When Robert Thomason gave his speech as the Graduation Speaker in Summer of ’67, he had the undivided attention of every individual on set. The chaos and commotion from moments before were forgotten as he launched into his speech. By the time he finished, many of the actors were in tears, even though the camera was only on Robert. It was one of those rare, magical moments you have when you’re filming and everyone forgets that they’re just actors and instead lose themselves in the moment.
I keep running into Robert in other films, and now I can’t wait to see him in Unplanned, releasing to theaters this weekend. He’ll be playing Abby Johnson’s and I know he’ll do an amazing job.
When did you first develop an interest in acting? What was your first acting role?
Well, it certainly was not out of a personal “interest” that I as an elementary student was “encouraged” to be Lamb #3 in a nativity scene in a church production…. Nor, was it for a drama credit as an ensemble member in a middle school song and dance tribute to Motown and other classic tunes!
I would say that my first genuine acting role came unexpectedly during my early college years. My roommate at the time was a theater major and he asked me to come along to a musical audition to read a scene opposite his hopeful role. He also roped me into singing a crazy little tune so that he could demonstrate his own guitar playing skills. As a journalism major at the time, this seemed like a huge sacrifice to make at the expense of my pride for my good friend. I think it was my apparent fish-out-of-water nervous energy that caught the director’s eye who then had me read another scene and sing a few bars. Dazed at what just happened, I actually left the theater that night cast as the lead for the musical “Pippin”, and yet, still good friends with my encouraging roommate who couldn’t believe it either!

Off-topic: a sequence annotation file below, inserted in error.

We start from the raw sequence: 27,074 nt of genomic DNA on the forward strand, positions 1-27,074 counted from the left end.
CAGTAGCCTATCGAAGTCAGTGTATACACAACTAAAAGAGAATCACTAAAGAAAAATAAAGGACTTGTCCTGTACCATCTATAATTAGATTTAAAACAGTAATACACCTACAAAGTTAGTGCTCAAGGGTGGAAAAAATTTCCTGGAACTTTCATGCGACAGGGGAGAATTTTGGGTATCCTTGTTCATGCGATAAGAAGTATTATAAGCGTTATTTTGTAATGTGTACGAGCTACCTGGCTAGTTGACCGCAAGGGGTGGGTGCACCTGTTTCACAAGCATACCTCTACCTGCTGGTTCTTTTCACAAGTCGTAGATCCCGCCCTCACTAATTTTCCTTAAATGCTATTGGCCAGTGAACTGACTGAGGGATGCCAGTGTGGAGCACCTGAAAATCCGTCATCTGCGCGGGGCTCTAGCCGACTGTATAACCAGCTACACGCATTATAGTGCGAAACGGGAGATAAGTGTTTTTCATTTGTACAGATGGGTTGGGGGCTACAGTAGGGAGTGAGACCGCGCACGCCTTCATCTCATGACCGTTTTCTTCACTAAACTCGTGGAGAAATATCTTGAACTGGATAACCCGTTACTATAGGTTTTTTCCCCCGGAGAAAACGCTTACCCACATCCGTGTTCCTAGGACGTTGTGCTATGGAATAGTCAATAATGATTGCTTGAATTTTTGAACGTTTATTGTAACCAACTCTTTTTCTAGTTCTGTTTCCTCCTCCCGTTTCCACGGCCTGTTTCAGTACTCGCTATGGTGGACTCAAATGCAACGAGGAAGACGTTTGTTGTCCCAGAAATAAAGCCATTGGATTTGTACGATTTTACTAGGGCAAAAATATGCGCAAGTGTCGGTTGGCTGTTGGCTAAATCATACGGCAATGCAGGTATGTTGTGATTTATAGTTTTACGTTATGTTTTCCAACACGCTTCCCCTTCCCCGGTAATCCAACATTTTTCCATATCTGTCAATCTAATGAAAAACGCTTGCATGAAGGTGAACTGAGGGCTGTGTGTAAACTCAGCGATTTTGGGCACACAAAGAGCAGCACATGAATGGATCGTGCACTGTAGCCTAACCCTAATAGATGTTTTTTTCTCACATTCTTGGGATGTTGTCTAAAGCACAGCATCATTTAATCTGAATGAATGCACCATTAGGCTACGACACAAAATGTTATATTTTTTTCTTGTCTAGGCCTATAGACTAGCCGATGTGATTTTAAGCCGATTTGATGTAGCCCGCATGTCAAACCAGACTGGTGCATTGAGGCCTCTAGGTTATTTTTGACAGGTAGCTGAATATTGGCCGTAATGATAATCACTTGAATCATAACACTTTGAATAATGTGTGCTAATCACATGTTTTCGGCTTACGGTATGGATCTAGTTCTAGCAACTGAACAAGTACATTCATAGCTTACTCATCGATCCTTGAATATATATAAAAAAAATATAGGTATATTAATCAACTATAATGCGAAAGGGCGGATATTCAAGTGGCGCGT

What is your acting training/background?
The short story is that I caught the theater bug and became a theater major, transferring to another university to explore the field. Although I primarily studied stage and lighting design, the requirements for the BA in Speech and Theater necessitated that I also participate in many roles including dramas, musicals, and one-act plays. It was during this time as a stage actor that there was a curious transition within myself from stage fright to an owning of the present moment as an extraordinary sense of freedom, excitement, privilege, as well as a sense of responsibility. This is when the power of story upon an audience became so incredibly evident to me in such a powerful, almost palpable manner.
After graduating from college, I did some freelance design work around Atlanta. Through various churches, I was also able to act, direct, and design various ministry-related productions.
Following a hiatus for a period of many years, I was led back into acting. This time, however, it was clear that I was to be retrained from my theatrical background into a film acting direction. The contrast was immediately made apparent to me by participating in the AMTC (Actors, Models, and Talent for Christ) program, exploring disciplines such as film and commercial technique, cold-reads, and scene study within a relatively condensed amount of time. Continuing after that, I was blessed to be mentored under the direction of some of Atlanta’s best educators through on-camera intensives, workshops, and classes.
Having been exposed to a wide variety of approaches to the craft, none made more of a personal impact for me as did my training through the Meisner technique. As with any acting training, Meisner is simply a tool and I do not allow my roles to be defined as a technique on display. Having said that though, I have found it to be an incredibly accessible, honest, and safe preparation process in order to seek an authentic palette from which to work. Basically, it has served me well as a friendly reminder that any real and grounded character is as close as I am willing to be honest with myself as a human being first.
What led to your involvement in film acting?